Sunday, 1 July 2018
Fall of Eagles: Dearest Nicky
The middle of the series, and this is the first plot to properly crossover two of the countries. The framing device is Kaiser Wilhelm writing letters to Tsar Nicholas to offer him unsolicited advice on how to rule Russia, beginning each one with the "Dearest Nicky" of the title. He also likes sending the Tsar awful allegorical paintings featuring the two Emperors in the picture (and with the Kaiser depicted more flatteringly than the Tsar), which the Russians are too diplomatic to refuse.
Nicholas and Alexandra are, to begin with, more concerned with their pet project of getting a supposed holy manny canonised as a saint than the business of government, to such an extent that Nicholas prefers seeing the Archbishop (John Welsh, probably best known for being the Emerald Seer in Krull) over meeting with his ministers.
This changes when Japan attacks Russia and starts a war. Both Tsar and Kaiser show their racism, calling the Japanese "little yellow men", and expect an easy Russian victory to begin with. Early signs that this will not be the case come when Russian naval incompetence leads to the Dogger Bank incident - we don't see this on screen, of course, just hear about it through the medium of the Kaiser's exposition-delivering letters.
Father Gapon (Kenneth "Admiral Piett" Colley) is a priest who is also a police spy in a trade union, but after von Plehve gets assassinated (a black comedic moment as he tries to close his carriage door to keep the bomb out, only to shut himself inside with it) he properly goes over to the side of the union and begins a strike that leads to an attempt at revolution. Colley gives a magnificent speech full of rhetoric as he whips up the workers into revolting, and we also see him manipulate the workers by using the authority the Russian Orthodox church has over them.
Again we see the bad influence Nicholas and Alexandra have upon each other as they refuse to listen to advice from anyone else, which leads to them sending cavalry in to massacre the strikers.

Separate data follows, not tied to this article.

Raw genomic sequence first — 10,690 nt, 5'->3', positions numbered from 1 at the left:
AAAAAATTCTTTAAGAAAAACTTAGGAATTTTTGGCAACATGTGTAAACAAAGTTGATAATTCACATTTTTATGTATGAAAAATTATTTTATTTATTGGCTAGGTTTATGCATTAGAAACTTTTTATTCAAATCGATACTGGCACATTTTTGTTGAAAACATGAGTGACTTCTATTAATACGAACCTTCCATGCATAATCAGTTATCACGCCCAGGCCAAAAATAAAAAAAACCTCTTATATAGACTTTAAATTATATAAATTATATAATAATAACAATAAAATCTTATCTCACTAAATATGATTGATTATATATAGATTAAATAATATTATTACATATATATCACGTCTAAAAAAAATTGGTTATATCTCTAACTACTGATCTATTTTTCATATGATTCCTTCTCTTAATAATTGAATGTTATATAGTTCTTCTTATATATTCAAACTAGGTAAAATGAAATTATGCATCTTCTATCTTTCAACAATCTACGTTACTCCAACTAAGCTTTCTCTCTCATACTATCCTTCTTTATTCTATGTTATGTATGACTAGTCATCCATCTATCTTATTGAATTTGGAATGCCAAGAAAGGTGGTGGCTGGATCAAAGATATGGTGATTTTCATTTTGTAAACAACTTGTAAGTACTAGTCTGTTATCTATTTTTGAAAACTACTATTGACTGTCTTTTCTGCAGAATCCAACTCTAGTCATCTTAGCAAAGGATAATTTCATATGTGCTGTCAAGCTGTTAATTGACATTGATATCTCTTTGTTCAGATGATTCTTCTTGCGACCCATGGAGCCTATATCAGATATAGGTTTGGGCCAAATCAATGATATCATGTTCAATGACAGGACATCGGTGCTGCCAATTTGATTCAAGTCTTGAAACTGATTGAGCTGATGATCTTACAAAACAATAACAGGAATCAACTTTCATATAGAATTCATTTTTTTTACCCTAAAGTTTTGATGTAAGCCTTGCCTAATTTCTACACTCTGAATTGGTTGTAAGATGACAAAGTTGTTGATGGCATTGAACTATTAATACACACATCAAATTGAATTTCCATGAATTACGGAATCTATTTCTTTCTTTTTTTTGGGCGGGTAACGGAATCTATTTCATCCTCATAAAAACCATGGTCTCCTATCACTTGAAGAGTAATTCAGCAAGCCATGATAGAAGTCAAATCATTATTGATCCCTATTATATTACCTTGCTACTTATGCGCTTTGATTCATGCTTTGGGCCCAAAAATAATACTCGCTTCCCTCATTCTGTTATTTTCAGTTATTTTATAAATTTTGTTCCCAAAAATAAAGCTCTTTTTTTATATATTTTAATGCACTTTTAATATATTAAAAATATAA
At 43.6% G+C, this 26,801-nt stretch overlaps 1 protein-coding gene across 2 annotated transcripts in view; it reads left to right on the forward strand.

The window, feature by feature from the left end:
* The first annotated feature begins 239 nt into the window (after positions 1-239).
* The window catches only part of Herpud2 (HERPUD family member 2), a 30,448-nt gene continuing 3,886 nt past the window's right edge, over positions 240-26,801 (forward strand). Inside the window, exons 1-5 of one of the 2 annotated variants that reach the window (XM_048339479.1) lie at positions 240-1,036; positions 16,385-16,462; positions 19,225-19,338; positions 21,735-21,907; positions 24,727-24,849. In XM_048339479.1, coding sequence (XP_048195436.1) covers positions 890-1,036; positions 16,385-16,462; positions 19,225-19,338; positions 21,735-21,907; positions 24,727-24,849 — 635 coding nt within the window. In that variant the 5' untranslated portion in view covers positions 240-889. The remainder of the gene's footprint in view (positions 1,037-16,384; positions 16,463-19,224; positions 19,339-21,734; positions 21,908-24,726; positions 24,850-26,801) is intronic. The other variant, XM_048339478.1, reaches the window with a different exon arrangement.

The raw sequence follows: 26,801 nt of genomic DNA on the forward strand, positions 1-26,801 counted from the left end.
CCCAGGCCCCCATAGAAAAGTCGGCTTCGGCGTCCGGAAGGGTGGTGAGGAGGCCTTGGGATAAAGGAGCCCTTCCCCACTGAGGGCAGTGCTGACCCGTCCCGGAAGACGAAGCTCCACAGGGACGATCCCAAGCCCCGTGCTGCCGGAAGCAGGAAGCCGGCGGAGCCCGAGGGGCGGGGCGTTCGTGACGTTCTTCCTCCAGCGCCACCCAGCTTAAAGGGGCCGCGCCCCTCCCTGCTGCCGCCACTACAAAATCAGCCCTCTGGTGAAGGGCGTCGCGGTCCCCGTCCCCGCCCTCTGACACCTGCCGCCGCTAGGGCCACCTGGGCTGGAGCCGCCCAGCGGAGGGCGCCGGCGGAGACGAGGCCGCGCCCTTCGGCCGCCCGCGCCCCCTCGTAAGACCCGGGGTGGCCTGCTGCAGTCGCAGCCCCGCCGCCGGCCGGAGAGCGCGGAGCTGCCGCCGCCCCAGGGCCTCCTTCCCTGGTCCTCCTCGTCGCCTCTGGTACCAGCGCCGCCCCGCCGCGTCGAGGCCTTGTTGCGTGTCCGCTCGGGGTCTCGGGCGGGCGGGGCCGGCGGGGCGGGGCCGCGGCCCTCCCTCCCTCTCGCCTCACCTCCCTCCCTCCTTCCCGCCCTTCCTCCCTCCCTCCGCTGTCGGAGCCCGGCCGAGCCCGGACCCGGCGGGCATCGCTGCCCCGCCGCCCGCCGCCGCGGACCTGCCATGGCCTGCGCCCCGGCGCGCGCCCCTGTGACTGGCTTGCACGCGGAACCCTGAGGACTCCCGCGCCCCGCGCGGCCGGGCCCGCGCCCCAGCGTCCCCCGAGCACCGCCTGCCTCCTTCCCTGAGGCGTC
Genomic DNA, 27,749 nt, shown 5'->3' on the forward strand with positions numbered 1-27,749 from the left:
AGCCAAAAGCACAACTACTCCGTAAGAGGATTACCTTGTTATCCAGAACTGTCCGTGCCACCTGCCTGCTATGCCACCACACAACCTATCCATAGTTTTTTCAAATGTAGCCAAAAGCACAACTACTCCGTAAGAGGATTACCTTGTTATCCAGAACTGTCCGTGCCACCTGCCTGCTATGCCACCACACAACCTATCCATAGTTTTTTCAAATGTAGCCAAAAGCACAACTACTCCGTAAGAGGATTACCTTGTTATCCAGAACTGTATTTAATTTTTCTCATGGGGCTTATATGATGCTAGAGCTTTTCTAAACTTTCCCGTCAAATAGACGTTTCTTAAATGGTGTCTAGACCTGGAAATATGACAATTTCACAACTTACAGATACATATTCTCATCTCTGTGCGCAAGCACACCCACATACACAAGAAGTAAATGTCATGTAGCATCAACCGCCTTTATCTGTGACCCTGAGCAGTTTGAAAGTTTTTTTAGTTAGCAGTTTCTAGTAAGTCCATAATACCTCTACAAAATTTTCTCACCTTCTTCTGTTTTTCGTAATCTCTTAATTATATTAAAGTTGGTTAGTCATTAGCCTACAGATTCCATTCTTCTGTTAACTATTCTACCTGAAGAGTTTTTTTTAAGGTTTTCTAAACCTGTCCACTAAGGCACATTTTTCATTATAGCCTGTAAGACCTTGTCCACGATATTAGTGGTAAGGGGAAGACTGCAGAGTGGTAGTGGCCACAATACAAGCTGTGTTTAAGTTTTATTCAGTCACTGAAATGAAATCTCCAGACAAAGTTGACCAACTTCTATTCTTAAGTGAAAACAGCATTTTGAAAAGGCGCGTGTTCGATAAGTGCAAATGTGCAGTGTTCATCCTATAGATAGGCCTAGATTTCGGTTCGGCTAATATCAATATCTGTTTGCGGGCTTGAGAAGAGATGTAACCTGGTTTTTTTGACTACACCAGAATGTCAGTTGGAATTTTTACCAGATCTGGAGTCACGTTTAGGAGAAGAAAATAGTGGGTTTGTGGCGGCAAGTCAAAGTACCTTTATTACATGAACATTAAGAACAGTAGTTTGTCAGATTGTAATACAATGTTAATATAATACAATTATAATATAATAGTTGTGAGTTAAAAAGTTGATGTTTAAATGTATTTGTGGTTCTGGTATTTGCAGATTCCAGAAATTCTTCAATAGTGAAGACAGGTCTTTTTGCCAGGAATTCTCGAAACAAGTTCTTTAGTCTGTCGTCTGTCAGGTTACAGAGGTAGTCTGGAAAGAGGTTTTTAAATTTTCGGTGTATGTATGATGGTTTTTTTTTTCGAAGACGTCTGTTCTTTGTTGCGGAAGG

The news from the war gets worse as Russia's fleet is sunk, and Kaiser Wilhelm sees this time of their weakness as an opportunity to get a treaty signed with Russia, even though Russia is currently allied to Germany's enemy France. His minister von Bülow says he'll be impressed if the Kaiser can pull it off, but for a while it seems as if Wilhelm's policy of "monarch speaking to monarch" has succeeded - a hilarious scene as the Tsar and Kaiser meet, over the top of which we hear Wilhelm's unreliable narration of what happened.
Nicholas signs the treaty and for a moment it looks like the two Emperors are about to kiff (Wilhelm/Nicholas OTP FTW!!111), then there is a hard cut to the room of Russian ministers refusing to ratify the treaty, for the very sensible reason that it would undo 15 years of their diplomacy with France.
On top of all of this, for Nicholas and Alexandra, there is their personal worry about their baby son Alexei who has hemophilia. This weighs upon Nicholas even more than the rest of his and Russia's problems (war, revolution, and Germany "helping"), as shown by the unusual way the episode ends - the Tsar is cut off halfway through a sentence, with his worry about his son the unsaid part. What we don't hear him say only serves to emphasise to us what he is feeling, a clever way to end things.